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Posted by on June 30, 2013 in Uncategorized

 

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Is. 65:17-20

6/29/13 V. 17, This promise of creating a new heavens and a new earth John, in Rev 21:1-5, sees in vision being fulfilled. The former things, particularly sin, God again promises, will pass away forever.

V. 18, For eternity we will be filled with gladness and joy at God’s new creation because God originally created us for joy and gladness in him. Rev 11:15-18 and 19:1-6, examples of this rejoicing, are cross-referenced with this verse.

V. 19, God himself will also rejoice and be glad in us. Nowhere in all of God’s vast creation will there be sorrow and weeping, which reminds us of the promises to wipe away every tear Rev 7:17 , 19:1, and 21:4. And this is in contrast to Babylon, in Rev 18:22-23, where the merchants weep and mourn over her and it is promised that the sound of music and the voice of celebration “will never be heard in her again.”

V. 20, Clearly the preceding verses deal with the end of time from our perspective, but had Israel fulfilled the purpose for which God had predestined it, these preceding promises would have been fulfilled to great degree even before the Second Coming.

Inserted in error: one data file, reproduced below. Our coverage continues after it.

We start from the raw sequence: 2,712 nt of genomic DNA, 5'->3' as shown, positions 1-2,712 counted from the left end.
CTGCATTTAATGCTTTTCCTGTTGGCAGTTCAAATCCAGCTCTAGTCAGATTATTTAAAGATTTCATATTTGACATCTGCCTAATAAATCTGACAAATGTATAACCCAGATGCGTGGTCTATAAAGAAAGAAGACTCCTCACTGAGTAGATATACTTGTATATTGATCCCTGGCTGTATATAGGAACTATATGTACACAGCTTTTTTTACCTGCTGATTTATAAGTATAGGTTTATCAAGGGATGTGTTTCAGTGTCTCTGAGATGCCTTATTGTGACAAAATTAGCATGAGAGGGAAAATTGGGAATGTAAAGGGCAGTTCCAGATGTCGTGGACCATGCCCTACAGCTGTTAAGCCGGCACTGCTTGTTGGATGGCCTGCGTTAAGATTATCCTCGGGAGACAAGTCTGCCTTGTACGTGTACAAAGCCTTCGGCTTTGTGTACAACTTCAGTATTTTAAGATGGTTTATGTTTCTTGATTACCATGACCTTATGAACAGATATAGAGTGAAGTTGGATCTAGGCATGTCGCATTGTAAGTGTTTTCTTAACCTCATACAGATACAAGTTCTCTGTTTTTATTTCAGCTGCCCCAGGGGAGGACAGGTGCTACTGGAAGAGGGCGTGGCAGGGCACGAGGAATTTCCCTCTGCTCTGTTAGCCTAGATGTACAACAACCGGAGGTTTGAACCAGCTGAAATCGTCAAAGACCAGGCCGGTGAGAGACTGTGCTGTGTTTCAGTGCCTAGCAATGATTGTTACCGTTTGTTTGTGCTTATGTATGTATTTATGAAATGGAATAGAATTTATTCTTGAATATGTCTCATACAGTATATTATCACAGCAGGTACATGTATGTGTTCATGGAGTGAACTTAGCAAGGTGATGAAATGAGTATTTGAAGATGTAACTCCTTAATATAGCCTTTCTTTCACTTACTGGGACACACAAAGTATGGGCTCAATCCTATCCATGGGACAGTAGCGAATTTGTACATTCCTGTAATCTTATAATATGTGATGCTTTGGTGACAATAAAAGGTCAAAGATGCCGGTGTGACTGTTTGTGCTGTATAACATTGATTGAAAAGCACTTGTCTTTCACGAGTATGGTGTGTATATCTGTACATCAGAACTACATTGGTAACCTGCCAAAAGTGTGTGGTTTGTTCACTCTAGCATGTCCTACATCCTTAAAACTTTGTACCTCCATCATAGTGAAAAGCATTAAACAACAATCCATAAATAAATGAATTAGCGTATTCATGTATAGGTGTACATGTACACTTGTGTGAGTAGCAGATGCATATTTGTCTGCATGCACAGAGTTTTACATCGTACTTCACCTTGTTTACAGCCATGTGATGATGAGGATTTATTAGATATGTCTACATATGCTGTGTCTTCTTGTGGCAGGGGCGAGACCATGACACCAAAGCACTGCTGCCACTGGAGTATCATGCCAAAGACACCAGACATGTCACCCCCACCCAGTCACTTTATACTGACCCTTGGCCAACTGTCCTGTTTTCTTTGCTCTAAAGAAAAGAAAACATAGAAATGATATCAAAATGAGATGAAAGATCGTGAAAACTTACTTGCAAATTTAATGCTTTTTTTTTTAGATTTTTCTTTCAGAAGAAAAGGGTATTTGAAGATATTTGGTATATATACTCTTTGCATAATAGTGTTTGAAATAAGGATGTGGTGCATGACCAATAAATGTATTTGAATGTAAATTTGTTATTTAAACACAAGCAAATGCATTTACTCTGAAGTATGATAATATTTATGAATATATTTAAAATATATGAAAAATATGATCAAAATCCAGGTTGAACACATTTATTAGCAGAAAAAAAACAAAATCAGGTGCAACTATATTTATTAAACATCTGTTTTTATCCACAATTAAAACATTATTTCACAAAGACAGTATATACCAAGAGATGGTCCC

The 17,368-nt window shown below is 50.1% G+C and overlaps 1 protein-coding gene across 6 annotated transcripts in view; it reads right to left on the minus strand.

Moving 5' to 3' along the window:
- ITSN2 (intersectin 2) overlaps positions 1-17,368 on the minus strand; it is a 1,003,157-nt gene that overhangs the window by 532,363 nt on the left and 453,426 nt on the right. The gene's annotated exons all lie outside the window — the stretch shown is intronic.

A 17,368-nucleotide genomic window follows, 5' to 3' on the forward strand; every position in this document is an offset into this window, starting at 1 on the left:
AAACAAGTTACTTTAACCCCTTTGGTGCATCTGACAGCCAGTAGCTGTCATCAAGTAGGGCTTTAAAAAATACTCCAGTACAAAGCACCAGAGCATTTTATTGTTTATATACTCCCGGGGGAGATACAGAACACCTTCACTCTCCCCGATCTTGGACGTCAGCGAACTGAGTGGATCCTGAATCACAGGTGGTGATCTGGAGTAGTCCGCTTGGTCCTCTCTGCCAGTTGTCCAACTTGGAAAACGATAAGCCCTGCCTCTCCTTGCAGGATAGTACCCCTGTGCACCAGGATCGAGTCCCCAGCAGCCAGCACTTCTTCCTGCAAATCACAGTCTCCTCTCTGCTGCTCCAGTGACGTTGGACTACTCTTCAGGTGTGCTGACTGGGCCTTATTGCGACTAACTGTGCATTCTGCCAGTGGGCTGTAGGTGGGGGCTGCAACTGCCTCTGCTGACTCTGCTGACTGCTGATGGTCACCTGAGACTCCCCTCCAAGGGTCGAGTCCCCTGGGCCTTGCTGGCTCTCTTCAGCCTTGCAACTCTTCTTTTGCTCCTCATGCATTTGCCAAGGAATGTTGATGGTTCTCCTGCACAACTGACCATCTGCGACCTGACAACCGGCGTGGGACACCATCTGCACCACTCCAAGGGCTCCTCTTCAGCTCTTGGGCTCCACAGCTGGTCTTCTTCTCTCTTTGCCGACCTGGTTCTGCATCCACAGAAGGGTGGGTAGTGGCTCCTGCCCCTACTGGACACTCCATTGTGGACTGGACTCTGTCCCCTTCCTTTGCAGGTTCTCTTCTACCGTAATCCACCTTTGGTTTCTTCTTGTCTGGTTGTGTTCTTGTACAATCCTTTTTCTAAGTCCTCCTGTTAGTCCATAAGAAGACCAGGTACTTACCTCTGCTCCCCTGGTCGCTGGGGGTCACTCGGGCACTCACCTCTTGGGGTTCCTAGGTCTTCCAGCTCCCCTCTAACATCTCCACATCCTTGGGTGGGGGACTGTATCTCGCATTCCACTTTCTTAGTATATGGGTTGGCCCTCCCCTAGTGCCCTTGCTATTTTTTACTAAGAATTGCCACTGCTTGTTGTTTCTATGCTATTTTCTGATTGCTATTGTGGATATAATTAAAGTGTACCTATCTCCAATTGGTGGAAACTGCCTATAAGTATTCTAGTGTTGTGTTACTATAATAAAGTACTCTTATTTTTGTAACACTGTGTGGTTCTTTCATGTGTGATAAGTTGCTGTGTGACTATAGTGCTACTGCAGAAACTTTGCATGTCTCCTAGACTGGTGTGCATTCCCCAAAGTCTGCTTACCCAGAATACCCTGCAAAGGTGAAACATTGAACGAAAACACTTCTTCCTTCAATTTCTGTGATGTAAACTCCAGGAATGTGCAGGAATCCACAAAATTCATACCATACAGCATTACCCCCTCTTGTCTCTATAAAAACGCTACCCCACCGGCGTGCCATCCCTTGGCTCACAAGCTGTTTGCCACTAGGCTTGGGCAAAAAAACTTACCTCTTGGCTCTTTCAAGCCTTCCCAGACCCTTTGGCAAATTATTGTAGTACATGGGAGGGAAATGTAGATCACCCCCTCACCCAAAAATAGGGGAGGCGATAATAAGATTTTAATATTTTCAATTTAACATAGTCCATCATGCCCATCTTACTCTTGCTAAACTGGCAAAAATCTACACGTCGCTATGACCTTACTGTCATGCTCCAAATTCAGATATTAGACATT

This verse shows some of the things that would have come about had Israel remained faithful. Infant mortality would have disappeared. No one would die accidentally, and instead everyone will be able to live a full life of at least 100 years.

Even though this promise was not fulfilled, God’s promises always come to pass eventually. And this promise will not only be fulfilled but will be fulfilled on an even grander scale because we shall live forever, reigning with God (Rev 11:15, 22:5).

 
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Posted by on June 29, 2013 in Uncategorized

 

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Is. 65:15-16

6/28/13 V. 15, Throughout eternity this time of evil will not be forgotten, and the name of the wicked will live on as a curse. They will be destroyed by God. However, the people of God shall receive new names (Rev 3:12).